Johne's disease, caused by infection with Mycobacterium avium subspecies paratuberculosis (MAP), is a chronic wasting disease of ruminants. Hallmark symptoms of clinical Johne's disease include diarrhea, progressive weight loss, and premature death; symptoms due largely to chronic inflammation in the small intestine. MAP colonizes resident macrophages within the ileum of the small intestine, subsequently establishing a persistent infection in the host. It has been proposed that regulatory T cells may play a role in the progression of Johne's disease, either through promotion of tolerance to MAP or via a loss in homeostasis that subsequently allows widespread inflammation. In this report, we evaluated the presence of Tregs, as well as other immune parameters, in the ileum and draining lymph nodes of MAP associated lesions. A lesion classification scheme was developed to categorize severity of MAP-induced lesions within infected tissues and subsequently regulatory T cell presence and overall immune activity were assessed corresponding to lesions of varying severity, in comparison to tissues from healthy control animals. Our results revealed a relationship between animal health and overall lesion severity within the infected tissues, as well as a relationship between bacterial burden and severity of pathology. Regulatory T cell abundance was shown to decrease with increasing lesion severity. Within the ileum, the expression of many Th1, Th2, and Treg-associated genes increased in mild lesions and decreased in severe lesions, whereas in the lymph nodes the expression of these genes tended to increase with increasing lesion severity. Based on our results, we conclude that a local loss of T cell (including Treg) activity occurs within severe ileal lesions associated with MAP, resulting in a loss of homeostasis that ultimately leads to the progression of clinical Johne's disease.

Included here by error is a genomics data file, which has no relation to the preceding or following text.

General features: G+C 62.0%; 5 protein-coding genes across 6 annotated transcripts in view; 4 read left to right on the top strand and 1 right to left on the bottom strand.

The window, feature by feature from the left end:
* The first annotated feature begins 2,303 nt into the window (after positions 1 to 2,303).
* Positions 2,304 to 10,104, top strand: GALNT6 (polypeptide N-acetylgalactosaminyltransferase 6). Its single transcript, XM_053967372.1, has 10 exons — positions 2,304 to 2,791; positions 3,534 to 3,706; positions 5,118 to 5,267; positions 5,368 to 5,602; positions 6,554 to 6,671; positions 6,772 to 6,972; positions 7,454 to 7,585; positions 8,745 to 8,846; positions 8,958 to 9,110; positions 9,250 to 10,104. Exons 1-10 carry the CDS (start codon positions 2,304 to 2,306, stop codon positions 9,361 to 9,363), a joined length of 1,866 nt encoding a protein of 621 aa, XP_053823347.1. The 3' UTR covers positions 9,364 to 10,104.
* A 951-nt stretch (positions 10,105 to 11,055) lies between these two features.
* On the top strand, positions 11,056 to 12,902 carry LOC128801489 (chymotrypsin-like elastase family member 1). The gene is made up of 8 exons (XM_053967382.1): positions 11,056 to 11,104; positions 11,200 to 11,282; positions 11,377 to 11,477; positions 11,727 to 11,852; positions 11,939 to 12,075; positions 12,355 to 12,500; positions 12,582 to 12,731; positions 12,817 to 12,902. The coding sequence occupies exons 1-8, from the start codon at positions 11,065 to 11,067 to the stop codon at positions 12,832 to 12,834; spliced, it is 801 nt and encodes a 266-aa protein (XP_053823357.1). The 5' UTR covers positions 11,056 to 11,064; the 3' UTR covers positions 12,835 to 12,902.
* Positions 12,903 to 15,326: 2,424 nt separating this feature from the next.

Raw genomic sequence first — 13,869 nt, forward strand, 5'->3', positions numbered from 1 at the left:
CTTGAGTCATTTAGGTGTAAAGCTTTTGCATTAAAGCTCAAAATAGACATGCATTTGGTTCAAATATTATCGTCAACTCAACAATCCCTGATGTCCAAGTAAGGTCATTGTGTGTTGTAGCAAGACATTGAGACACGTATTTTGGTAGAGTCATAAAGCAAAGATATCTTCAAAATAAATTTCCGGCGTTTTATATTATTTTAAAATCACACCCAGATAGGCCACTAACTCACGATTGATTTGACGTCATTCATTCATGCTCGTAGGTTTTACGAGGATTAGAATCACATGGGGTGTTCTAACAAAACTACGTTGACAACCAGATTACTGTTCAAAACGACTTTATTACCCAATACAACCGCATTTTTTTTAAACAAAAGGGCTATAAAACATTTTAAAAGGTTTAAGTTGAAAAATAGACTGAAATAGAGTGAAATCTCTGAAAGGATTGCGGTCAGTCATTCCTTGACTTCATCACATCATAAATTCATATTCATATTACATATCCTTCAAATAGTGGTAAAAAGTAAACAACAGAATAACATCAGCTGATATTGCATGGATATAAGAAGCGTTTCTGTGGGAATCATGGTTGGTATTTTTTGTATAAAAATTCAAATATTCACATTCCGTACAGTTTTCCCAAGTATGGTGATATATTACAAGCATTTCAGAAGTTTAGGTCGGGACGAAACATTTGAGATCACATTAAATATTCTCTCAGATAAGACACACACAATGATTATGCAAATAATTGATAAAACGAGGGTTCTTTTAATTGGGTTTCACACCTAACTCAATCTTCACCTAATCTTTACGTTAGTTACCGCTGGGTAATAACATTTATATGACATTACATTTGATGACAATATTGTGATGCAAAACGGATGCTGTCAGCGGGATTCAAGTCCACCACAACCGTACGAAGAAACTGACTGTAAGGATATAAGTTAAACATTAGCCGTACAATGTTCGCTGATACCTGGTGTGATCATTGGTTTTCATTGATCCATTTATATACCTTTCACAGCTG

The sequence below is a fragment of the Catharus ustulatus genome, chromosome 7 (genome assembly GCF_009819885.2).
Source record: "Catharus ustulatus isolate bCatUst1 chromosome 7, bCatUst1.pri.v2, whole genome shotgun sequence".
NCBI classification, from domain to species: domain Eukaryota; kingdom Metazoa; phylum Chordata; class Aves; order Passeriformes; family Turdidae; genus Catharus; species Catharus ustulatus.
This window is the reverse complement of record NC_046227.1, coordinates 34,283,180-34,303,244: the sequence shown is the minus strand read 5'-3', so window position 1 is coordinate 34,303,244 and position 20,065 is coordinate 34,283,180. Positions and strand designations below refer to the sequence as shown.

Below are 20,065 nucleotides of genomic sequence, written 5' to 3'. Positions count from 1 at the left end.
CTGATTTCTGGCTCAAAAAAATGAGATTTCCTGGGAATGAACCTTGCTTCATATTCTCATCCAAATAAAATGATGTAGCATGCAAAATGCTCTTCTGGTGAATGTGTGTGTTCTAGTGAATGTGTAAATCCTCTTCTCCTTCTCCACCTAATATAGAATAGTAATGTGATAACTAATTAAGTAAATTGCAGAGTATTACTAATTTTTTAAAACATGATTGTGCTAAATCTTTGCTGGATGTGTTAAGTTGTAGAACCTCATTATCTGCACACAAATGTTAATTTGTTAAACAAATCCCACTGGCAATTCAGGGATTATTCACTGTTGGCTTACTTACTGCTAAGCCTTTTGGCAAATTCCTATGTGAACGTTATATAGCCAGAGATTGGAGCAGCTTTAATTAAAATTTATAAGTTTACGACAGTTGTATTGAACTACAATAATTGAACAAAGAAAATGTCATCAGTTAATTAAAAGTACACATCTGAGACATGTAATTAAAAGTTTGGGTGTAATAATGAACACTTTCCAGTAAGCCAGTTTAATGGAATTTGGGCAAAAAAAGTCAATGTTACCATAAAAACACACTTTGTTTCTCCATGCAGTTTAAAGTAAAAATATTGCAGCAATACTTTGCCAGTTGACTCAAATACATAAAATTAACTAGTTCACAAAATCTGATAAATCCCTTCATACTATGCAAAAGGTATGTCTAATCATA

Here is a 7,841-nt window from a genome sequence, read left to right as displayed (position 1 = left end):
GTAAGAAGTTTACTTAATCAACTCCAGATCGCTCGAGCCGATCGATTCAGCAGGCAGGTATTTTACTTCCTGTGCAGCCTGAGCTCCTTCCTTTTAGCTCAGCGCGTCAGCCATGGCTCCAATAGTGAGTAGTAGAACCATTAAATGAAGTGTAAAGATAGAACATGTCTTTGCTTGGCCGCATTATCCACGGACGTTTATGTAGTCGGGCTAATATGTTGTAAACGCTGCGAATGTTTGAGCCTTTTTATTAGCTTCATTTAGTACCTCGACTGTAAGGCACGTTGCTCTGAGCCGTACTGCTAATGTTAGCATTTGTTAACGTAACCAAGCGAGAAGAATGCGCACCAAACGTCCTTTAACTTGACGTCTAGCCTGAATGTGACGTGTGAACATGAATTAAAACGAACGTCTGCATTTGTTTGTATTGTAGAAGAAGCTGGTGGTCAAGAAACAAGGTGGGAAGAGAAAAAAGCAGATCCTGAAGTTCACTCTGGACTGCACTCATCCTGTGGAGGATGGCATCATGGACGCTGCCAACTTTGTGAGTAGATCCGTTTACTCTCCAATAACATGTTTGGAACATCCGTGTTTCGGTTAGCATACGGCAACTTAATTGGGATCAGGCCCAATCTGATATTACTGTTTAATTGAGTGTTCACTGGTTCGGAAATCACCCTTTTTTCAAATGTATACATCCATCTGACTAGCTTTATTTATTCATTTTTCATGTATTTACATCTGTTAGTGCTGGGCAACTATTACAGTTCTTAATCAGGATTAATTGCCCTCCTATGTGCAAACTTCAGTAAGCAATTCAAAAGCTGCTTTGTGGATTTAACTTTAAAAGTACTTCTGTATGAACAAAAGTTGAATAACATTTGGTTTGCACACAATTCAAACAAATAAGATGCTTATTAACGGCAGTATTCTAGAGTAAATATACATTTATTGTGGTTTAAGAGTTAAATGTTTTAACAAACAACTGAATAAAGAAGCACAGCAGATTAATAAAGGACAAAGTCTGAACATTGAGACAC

Roussey, J. A., Oliveira, L. J., Langohr, I. M., Sledge, D. G., & Coussens, P. M. (2016). Regulatory T cells and immune profiling in johne’s disease lesions. Veterinary Immunology and Immunopathology, 181, 39–50. https://doi.org/10.1016/j.vetimm.2016.03.008